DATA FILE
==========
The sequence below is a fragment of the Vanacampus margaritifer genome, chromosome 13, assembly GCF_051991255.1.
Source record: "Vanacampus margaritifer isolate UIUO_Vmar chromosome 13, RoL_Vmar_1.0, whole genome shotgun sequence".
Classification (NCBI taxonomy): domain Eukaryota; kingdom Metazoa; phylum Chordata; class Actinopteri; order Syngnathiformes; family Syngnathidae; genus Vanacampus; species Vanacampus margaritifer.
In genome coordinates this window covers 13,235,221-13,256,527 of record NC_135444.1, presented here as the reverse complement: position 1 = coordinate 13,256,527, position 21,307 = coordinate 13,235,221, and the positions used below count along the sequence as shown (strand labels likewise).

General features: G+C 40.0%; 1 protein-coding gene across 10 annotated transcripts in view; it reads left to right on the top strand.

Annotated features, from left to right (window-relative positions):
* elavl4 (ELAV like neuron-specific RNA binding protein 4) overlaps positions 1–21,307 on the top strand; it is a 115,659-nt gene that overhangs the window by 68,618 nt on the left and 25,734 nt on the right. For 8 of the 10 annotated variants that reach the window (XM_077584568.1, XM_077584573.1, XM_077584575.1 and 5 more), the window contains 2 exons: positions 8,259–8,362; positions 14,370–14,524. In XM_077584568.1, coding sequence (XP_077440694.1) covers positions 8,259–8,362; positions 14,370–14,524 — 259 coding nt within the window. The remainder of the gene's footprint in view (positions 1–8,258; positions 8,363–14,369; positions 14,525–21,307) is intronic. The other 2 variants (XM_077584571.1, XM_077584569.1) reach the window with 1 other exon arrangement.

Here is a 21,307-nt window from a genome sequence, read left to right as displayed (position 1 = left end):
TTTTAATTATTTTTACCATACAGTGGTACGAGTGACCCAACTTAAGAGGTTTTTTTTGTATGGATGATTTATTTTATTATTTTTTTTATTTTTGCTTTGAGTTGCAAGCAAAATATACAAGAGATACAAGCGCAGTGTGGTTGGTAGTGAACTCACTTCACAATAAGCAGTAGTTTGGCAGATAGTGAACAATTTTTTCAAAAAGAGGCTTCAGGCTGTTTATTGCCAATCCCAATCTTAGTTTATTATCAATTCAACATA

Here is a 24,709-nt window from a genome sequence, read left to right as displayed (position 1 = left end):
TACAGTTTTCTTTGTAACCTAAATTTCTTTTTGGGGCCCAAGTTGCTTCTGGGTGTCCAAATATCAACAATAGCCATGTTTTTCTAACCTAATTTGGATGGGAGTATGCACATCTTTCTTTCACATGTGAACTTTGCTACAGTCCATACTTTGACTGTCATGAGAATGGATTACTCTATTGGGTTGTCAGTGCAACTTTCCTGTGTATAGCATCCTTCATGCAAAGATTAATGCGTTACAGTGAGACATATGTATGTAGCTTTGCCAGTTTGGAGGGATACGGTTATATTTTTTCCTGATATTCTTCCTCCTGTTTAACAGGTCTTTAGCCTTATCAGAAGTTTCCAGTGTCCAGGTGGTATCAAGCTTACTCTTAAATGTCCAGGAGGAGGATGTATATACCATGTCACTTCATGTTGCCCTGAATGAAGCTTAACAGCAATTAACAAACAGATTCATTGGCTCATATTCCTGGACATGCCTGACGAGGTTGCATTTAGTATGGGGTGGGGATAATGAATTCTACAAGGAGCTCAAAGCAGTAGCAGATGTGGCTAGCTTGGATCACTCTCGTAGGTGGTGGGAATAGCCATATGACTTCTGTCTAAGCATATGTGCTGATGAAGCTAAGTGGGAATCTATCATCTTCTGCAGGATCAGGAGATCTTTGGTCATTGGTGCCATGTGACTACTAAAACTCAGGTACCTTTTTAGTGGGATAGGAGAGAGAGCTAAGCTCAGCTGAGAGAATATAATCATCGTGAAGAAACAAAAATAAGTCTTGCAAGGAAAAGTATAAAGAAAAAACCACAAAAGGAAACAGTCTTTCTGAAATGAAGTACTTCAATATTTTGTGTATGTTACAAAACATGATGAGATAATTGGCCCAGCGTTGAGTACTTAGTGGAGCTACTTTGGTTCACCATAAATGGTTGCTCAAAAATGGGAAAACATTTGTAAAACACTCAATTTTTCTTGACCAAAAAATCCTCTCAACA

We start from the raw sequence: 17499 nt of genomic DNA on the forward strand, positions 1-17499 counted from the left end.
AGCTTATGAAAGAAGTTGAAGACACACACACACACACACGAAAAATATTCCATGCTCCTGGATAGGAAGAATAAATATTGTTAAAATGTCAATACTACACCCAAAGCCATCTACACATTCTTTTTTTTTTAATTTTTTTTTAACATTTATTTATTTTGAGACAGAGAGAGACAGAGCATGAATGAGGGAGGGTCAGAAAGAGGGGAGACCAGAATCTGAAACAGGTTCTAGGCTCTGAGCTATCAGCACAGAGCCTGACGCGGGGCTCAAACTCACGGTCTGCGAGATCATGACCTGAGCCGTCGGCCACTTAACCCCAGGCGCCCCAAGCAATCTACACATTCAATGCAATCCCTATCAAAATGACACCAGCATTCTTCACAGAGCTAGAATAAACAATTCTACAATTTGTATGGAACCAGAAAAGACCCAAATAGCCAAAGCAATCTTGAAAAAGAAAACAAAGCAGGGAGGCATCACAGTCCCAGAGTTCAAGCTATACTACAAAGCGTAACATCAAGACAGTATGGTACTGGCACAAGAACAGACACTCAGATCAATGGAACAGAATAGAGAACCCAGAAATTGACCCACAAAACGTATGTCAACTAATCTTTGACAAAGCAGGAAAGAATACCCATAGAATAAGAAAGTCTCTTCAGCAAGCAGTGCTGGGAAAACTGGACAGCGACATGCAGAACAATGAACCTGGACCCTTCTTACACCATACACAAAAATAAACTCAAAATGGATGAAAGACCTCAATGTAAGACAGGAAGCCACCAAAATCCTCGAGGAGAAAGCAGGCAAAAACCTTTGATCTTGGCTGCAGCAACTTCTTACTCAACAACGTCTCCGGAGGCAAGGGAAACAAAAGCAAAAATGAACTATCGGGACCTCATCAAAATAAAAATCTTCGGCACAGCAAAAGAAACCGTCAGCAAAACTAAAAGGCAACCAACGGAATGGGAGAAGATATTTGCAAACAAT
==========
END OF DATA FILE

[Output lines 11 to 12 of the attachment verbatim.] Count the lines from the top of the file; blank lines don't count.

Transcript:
TACAGTTTTCTTTGTAACCTAAATTTCTTTTTGGGGCCCAAGTTGCTTCTGGGTGTCCAAATATCAACAATAGCCATGTTTTTCTAACCTAATTTGGATGGGAGTATGCACATCTTTCTTTCACATGTGAACTTTGCTACAGTCCATACTTTGACTGTCATGAGAATGGATTACTCTATTGGGTTGTCAGTGCAACTTTCCTGTGTATAGCATCCTTCATGCAAAGATTAATGCGTTACAGTGAGACATATGTATGTAGCTTTGCCAGTTTGGAGGGATACGGTTATATTTTTTCCTGATATTCTTCCTCCTGTTTAACAGGTCTTTAGCCTTATCAGAAGTTTCCAGTGTCCAGGTGGTATCAAGCTTACTCTTAAATGTCCAGGAGGAGGATGTATATACCATGTCACTTCATGTTGCCCTGAATGAAGCTTAACAGCAATTAACAAACAGATTCATTGGCTCATATTCCTGGACATGCCTGACGAGGTTGCATTTAGTATGGGGTGGGGATAATGAATTCTACAAGGAGCTCAAAGCAGTAGCAGATGTGGCTAGCTTGGATCACTCTCGTAGGTGGTGGGAATAGCCATATGACTTCTGTCTAAGCATATGTGCTGATGAAGCTAAGTGGGAATCTATCATCTTCTGCAGGATCAGGAGATCTTTGGTCATTGGTGCCATGTGACTACTAAAACTCAGGTACCTTTTTAGTGGGATAGGAGAGAGAGCTAAGCTCAGCTGAGAGAATATAATCATCGTGAAGAAACAAAAATAAGTCTTGCAAGGAAAAGTATAAAGAAAAAACCACAAAAGGAAACAGTCTTTCTGAAATGAAGTACTTCAATATTTTGTGTATGTTACAAAACATGATGAGATAATTGGCCCAGCGTTGAGTACTTAGTGGAGCTACTTTGGTTCACCATAAATGGTTGCTCAAAAATGGGAAAACATTTGTAAAACACTCAATTTTTCTTGACCAAAAAATCCTCTCAACA

We start from the raw sequence: 17499 nt of genomic DNA on the forward strand, positions 1-17499 counted from the left end.